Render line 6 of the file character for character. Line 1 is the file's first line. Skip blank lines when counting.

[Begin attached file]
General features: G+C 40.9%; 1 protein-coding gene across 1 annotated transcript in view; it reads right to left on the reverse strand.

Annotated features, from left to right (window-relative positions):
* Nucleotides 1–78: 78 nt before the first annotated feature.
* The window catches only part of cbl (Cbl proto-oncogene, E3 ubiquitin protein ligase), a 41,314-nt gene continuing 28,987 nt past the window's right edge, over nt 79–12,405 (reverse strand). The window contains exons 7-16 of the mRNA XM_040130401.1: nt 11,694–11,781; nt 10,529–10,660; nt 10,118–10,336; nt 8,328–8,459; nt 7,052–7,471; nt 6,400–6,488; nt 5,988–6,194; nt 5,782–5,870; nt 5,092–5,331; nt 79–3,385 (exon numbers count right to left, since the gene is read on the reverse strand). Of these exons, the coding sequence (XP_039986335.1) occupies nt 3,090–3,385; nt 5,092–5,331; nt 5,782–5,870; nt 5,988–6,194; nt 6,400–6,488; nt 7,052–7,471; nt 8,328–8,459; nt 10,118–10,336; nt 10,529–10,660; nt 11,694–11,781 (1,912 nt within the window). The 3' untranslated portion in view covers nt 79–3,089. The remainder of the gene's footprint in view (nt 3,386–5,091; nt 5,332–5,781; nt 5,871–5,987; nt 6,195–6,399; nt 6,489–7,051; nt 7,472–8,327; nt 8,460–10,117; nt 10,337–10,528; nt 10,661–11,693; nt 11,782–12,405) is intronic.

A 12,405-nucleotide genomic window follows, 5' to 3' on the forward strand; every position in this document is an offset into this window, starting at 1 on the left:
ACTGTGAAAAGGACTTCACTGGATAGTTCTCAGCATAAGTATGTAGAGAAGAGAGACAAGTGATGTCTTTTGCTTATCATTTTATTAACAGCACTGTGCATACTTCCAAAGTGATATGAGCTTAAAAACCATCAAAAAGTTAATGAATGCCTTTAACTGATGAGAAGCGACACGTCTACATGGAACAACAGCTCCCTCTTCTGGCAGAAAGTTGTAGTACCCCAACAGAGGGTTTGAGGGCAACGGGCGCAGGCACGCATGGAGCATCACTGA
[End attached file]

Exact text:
ACTGTGAAAAGGACTTCACTGGATAGTTCTCAGCATAAGTATGTAGAGAAGAGAGACAAGTGATGTCTTTTGCTTATCATTTTATTAACAGCACTGTGCATACTTCCAAAGTGATATGAGCTTAAAAACCATCAAAAAGTTAATGAATGCCTTTAACTGATGAGAAGCGACACGTCTACATGGAACAACAGCTCCCTCTTCTGGCAGAAAGTTGTAGTACCCCAACAGAGGGTTTGAGGGCAACGGGCGCAGGCACGCATGGAGCATCACTGA